The appellants were not alleging that the Zoo’s permit renewal failed to satisfy the requirements of the zoo standards as defined by s. 76 of the Wildlife Regulation, but instead argued that a broader meaning of zoo standards should be incorporated into the requirements for permit renewal. This would require the court to disregard the clear and unambiguous words of the legislation to define zoo standards narrowly for zoo permit issuance, but also disregard the words in provincial standards.
The appellants also argued that the Zoo is breaching a broader duty to prevent the elephant from being in distress contrary to the Animal Protection Act. However, this would require the court to find the Zoo had committed offences under animal protection legislation, even though no proceedings had been commenced against the Zoo under the legislation by the responsible authorities.
Regarding the second and third factor, the chambers judge correctly stated that the question was whether the appellants had a real stake or genuine interest in the decision of the Minister to renew the Zoo permit. The chambers judge found that the applicants did not have a genuine interest in the application because their challenge of the Zoo permit was for the collateral purpose of securing a relocation of the elephant to another facility and that making a complaint under the Animal Protection Act would be a more reasonable and effective way to bring the issue of the elephant’s well-being before the court.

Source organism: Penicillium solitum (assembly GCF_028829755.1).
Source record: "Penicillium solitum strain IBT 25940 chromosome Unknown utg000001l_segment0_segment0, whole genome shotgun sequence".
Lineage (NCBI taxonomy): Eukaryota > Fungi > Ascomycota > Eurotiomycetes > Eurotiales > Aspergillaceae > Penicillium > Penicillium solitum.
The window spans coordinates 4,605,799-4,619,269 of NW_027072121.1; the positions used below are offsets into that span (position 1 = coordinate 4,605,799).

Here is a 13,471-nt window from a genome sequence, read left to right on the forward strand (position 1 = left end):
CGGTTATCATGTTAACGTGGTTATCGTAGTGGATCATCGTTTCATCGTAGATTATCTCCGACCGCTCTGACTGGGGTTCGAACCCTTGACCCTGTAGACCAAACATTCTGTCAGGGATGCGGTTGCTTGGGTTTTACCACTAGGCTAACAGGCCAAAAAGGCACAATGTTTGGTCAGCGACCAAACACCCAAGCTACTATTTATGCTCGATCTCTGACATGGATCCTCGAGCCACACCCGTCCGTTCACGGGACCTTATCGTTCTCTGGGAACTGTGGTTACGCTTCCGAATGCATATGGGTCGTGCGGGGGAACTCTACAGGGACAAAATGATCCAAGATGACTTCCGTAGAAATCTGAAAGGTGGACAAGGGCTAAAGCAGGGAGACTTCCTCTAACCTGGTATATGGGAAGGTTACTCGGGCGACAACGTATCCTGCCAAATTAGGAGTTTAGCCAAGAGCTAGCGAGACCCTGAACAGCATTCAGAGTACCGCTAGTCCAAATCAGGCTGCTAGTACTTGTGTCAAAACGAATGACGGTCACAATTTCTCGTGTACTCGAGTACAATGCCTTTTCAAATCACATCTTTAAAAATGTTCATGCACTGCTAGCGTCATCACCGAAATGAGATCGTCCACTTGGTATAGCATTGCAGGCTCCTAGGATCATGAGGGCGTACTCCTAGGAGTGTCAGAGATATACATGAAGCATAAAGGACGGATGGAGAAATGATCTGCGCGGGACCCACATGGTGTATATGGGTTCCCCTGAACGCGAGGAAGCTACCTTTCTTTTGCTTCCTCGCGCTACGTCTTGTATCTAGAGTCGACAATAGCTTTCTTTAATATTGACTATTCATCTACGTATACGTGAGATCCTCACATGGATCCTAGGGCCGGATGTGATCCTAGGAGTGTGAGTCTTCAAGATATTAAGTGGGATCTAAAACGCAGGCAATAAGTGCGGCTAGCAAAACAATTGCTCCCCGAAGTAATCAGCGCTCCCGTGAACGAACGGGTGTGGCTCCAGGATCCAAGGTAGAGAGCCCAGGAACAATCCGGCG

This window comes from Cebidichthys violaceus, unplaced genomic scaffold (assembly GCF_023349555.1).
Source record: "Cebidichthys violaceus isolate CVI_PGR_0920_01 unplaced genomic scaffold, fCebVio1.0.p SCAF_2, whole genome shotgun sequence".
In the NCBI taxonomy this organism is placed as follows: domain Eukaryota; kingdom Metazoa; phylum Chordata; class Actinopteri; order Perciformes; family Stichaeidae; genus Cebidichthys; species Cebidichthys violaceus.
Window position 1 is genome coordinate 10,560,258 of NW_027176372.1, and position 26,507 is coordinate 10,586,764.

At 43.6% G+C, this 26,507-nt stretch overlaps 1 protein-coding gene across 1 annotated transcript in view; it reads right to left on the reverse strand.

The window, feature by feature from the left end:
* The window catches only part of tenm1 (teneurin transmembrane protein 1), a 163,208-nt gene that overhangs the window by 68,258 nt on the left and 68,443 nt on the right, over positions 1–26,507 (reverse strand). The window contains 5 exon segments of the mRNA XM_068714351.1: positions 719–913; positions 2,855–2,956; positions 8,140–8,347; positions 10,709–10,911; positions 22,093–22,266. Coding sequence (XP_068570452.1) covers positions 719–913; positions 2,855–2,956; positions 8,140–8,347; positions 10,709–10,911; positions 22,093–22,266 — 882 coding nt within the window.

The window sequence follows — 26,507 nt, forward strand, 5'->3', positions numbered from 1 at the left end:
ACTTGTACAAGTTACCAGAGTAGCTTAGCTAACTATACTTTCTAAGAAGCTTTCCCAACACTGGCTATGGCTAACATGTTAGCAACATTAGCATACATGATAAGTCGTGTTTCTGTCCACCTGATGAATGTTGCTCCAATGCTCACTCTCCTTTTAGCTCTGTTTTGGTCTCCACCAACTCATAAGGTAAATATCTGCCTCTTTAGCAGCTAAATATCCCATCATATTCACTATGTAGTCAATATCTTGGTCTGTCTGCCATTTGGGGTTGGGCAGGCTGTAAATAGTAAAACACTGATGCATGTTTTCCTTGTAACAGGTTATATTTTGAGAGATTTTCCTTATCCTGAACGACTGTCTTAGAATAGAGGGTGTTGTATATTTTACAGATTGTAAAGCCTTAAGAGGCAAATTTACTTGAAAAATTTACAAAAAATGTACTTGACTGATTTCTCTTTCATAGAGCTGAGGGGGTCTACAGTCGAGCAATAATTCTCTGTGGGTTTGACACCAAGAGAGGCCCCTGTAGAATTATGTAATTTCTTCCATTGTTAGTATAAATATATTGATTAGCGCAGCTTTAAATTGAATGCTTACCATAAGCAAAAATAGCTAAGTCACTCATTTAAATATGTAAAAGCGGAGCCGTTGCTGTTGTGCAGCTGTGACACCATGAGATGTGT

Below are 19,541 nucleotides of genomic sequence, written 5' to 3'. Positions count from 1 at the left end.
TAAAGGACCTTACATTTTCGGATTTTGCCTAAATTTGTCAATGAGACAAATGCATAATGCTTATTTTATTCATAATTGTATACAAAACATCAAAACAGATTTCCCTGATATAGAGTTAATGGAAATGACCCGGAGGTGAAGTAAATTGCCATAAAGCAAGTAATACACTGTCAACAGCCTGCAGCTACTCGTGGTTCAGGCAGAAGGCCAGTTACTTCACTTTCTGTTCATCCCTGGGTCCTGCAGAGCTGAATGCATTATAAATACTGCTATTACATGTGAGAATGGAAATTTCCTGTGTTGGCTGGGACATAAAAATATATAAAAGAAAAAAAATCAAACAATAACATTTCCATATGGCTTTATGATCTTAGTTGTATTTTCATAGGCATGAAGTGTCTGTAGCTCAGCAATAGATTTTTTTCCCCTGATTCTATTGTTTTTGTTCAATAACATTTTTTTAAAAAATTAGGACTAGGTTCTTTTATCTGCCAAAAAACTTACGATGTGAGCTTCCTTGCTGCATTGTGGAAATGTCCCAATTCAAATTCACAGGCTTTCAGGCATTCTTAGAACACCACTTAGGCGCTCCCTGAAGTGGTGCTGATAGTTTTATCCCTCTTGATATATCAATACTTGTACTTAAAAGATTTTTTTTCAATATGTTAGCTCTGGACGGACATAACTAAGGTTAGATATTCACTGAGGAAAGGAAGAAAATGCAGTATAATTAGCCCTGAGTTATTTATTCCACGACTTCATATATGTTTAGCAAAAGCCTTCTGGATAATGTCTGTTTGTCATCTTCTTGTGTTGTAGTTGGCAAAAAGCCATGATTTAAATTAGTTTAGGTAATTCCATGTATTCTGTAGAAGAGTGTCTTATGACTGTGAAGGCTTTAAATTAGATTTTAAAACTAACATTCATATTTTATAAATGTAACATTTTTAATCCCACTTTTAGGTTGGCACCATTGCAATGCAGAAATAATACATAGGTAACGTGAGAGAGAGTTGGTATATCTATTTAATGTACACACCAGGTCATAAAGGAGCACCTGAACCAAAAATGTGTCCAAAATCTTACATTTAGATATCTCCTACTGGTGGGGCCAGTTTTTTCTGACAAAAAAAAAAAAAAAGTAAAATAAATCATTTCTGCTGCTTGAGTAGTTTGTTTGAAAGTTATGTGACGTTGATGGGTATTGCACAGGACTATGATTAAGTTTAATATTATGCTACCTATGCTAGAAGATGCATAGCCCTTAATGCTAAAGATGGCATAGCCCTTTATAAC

The Court of Appeal affirmed the chambers judge decision, finding that the chambers judge correctly identified and expressly addressed each of the applicable factors when exercising his discretion to decide not to grant public interest standing to the appellants. The applicants did not demonstrate that the chambers judge acted on wrong principles, failed to give sufficient weight to all relevant considerations, or his overall assessment was not reasonable.
The appeal from the denial of public interest standing was dismissed.
However, it was determined that the chambers judge erred in finding that the appellants’ application for public interest standing was a collateral attack on the 2010/2011 Proceedings. This aspect of the chambers judge’s decision was set aside.
In the dissenting reasons of Justice O’Ferrall, the appeal should have been allowed as the application judge erred both in finding the applicants’ application was a collateral attack on the prior proceedings and in denying their application for public interest standing. He was of the opinion that the case should go to trial for consideration of the important points of law that impact both the protection of animals and the public’s interest in government compliance with the law.
This case was digested by Jackson C. Doyle, and first published in the LexisNexis® Harper Grey Administrative Law Netletter and the Harper Grey Administrative Law Newsletter. If you would like to discuss this case further, please contact Jackson C. Doyle at email@example.com.